Vannevar Bush

National Medal of Science

Engineering

For his distinguished achievements in electrical engineering, in the technology of computing machines, in the effective coupling of the physical and life sciences; and in his mobilizing science, engineering and education in enduring ways in the service of the Nation.

For his distinguished achievements in electrical engineering, in the technology of computing machines, in the effective coupling of the physical and life sciences; and in his mobilizing science, engineering and education in enduring ways in the service of the Nation.

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Birth
March 11, 1890
Age Awarded
73
Country of Birth
USA
Key Contributions
Proximity Fuze For Artillery Shells
Manhattan Project
Awarded by
Lyndon Baines Johnson
Education
Tufts University
Massachusetts Institute of Technology
Areas of Impact
Transportation
Communication & Information
Affiliations
Carnegie Institution of Washington
Other Prizes
National Inventors Hall of Fame
I

In 1945, atomic bombs detonated over Japan, securing America’s victory in World War II. If not for the persistence of one man, however, things might have turned out differently.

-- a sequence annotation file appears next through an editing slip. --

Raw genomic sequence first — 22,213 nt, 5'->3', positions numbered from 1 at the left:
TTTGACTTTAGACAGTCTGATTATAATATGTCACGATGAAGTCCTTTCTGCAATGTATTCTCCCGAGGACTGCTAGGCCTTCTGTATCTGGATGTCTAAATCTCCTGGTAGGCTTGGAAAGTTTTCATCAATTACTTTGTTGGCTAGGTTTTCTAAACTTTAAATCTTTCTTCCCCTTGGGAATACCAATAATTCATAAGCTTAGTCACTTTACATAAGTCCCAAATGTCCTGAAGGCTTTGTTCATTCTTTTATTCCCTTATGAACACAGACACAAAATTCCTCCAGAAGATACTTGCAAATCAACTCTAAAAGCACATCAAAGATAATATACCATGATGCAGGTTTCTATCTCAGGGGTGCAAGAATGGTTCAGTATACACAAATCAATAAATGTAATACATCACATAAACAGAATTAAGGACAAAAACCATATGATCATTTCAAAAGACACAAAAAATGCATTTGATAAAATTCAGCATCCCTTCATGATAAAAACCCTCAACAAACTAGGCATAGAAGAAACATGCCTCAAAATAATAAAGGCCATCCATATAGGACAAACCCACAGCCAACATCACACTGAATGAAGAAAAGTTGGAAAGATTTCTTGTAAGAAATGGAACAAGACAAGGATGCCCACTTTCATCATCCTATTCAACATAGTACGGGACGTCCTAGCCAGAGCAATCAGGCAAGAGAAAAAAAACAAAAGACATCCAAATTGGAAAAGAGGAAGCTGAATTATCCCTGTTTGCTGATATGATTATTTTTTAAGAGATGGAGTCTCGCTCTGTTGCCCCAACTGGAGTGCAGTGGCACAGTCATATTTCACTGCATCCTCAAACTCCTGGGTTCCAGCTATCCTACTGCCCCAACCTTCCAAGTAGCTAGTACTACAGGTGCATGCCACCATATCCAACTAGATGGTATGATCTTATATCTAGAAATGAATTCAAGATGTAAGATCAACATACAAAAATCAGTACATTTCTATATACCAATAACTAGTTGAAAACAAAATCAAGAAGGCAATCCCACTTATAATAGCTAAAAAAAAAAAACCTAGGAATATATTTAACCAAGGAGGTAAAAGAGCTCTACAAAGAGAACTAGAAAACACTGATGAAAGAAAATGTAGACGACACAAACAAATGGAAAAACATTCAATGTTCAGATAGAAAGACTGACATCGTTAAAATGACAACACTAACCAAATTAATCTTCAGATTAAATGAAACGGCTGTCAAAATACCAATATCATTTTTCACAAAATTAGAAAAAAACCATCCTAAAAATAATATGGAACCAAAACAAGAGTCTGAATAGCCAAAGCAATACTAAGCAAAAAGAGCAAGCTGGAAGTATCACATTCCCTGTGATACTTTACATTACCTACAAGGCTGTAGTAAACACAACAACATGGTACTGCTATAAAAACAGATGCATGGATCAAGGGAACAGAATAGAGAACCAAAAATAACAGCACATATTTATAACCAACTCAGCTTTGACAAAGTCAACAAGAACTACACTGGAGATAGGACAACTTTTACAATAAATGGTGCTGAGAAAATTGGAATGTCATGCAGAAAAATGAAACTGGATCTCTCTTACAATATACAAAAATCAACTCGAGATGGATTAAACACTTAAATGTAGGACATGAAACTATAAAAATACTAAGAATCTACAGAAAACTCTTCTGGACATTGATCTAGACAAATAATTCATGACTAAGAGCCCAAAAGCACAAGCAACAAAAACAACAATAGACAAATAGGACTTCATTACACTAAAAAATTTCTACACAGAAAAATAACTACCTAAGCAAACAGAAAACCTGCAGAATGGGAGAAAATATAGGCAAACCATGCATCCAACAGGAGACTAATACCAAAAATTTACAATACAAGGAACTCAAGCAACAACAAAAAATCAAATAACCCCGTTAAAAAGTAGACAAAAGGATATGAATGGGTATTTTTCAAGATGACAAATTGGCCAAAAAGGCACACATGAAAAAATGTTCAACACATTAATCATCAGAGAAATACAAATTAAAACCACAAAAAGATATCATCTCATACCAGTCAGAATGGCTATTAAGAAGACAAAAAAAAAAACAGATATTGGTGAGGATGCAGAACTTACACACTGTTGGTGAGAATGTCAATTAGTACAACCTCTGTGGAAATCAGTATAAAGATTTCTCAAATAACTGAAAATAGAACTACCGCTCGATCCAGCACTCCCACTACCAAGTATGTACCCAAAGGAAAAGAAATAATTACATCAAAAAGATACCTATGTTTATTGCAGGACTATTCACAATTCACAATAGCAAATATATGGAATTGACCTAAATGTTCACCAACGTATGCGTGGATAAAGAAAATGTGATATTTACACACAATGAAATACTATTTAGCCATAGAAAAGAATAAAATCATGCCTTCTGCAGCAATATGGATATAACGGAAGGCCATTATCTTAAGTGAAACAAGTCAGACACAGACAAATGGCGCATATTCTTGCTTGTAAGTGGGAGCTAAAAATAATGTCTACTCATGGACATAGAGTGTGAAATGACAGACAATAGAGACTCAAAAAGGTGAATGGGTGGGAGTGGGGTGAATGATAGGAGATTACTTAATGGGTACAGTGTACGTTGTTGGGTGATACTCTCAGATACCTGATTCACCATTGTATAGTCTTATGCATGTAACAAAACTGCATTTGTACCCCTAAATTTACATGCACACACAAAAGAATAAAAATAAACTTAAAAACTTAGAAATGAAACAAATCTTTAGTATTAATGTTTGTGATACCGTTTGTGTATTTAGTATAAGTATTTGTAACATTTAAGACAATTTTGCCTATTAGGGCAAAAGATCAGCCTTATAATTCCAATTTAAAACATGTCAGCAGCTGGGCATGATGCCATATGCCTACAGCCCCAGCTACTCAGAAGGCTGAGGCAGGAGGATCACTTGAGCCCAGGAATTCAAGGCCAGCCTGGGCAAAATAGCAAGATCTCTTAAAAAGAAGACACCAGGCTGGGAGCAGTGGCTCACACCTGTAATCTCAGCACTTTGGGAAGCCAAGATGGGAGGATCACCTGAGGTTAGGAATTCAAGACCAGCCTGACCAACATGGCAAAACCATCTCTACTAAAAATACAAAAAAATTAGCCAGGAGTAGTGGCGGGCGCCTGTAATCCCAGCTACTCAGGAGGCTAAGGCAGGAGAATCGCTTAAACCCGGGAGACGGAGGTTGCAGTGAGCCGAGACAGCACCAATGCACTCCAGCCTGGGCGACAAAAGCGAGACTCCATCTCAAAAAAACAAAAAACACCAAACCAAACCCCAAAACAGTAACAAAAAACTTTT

Vannevar Bush, initiator of the Manhattan Project – a secret endeavor to build America’s first nuclear weapon – feared the Nazis might beat America to the punch.

“... the result in the hands of Hitler might indeed enable him to enslave the world,” Bush wrote in “Pieces of the Action,” a memoir. “It was essential to get there first.”

During the war, Bush, an MIT engineer and founder of electronics company Raytheon, led the U.S. Office of Scientific Research and Development, which oversaw the creation of new weapons.

In addition to the a-bomb, Bush spearheaded the development of the proximity fuze, an explosive that detonates near a target.

“This has not been a scientist’s war,” he wrote in The Atlantic Monthly in 1945. “It has been a war in which all have had a part.”

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